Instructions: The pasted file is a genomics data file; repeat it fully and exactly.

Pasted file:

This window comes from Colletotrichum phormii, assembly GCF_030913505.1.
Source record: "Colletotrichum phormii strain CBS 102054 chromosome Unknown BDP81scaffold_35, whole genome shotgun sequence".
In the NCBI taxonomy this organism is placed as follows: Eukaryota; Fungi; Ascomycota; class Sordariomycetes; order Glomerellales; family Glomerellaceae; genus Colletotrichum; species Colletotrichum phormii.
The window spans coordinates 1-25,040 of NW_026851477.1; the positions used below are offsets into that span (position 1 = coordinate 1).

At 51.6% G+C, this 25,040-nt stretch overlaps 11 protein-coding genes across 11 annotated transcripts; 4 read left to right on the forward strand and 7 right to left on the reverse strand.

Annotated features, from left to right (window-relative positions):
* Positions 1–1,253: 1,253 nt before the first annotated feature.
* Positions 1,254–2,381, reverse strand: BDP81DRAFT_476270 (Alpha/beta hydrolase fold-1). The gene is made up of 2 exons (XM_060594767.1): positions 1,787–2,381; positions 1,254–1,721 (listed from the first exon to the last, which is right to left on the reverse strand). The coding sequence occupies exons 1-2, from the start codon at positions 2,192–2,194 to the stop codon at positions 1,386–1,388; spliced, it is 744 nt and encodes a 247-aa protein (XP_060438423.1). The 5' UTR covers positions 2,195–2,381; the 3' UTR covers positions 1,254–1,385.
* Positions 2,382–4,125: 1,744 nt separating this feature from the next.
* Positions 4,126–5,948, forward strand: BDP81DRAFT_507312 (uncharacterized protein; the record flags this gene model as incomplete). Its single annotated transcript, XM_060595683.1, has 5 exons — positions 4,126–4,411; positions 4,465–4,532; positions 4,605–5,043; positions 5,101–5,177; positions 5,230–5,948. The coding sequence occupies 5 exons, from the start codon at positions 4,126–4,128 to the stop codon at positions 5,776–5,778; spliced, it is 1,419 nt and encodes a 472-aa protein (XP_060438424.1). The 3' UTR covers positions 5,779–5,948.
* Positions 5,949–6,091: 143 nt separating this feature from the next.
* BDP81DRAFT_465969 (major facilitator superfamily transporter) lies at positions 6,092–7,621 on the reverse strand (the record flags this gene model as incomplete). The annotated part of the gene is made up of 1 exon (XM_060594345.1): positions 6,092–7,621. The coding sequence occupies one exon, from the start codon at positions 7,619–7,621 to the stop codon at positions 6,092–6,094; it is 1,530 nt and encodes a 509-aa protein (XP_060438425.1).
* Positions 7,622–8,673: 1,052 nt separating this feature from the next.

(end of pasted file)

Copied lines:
This window comes from Colletotrichum phormii, assembly GCF_030913505.1.
Source record: "Colletotrichum phormii strain CBS 102054 chromosome Unknown BDP81scaffold_35, whole genome shotgun sequence".
In the NCBI taxonomy this organism is placed as follows: Eukaryota; Fungi; Ascomycota; class Sordariomycetes; order Glomerellales; family Glomerellaceae; genus Colletotrichum; species Colletotrichum phormii.
The window spans coordinates 1-25,040 of NW_026851477.1; the positions used below are offsets into that span (position 1 = coordinate 1).

At 51.6% G+C, this 25,040-nt stretch overlaps 11 protein-coding genes across 11 annotated transcripts; 4 read left to right on the forward strand and 7 right to left on the reverse strand.

Annotated features, from left to right (window-relative positions):
* Positions 1–1,253: 1,253 nt before the first annotated feature.
* Positions 1,254–2,381, reverse strand: BDP81DRAFT_476270 (Alpha/beta hydrolase fold-1). The gene is made up of 2 exons (XM_060594767.1): positions 1,787–2,381; positions 1,254–1,721 (listed from the first exon to the last, which is right to left on the reverse strand). The coding sequence occupies exons 1-2, from the start codon at positions 2,192–2,194 to the stop codon at positions 1,386–1,388; spliced, it is 744 nt and encodes a 247-aa protein (XP_060438423.1). The 5' UTR covers positions 2,195–2,381; the 3' UTR covers positions 1,254–1,385.
* Positions 2,382–4,125: 1,744 nt separating this feature from the next.
* Positions 4,126–5,948, forward strand: BDP81DRAFT_507312 (uncharacterized protein; the record flags this gene model as incomplete). Its single annotated transcript, XM_060595683.1, has 5 exons — positions 4,126–4,411; positions 4,465–4,532; positions 4,605–5,043; positions 5,101–5,177; positions 5,230–5,948. The coding sequence occupies 5 exons, from the start codon at positions 4,126–4,128 to the stop codon at positions 5,776–5,778; spliced, it is 1,419 nt and encodes a 472-aa protein (XP_060438424.1). The 3' UTR covers positions 5,779–5,948.
* Positions 5,949–6,091: 143 nt separating this feature from the next.
* BDP81DRAFT_465969 (major facilitator superfamily transporter) lies at positions 6,092–7,621 on the reverse strand (the record flags this gene model as incomplete). The annotated part of the gene is made up of 1 exon (XM_060594345.1): positions 6,092–7,621. The coding sequence occupies one exon, from the start codon at positions 7,619–7,621 to the stop codon at positions 6,092–6,094; it is 1,530 nt and encodes a 509-aa protein (XP_060438425.1).
* Positions 7,622–8,673: 1,052 nt separating this feature from the next.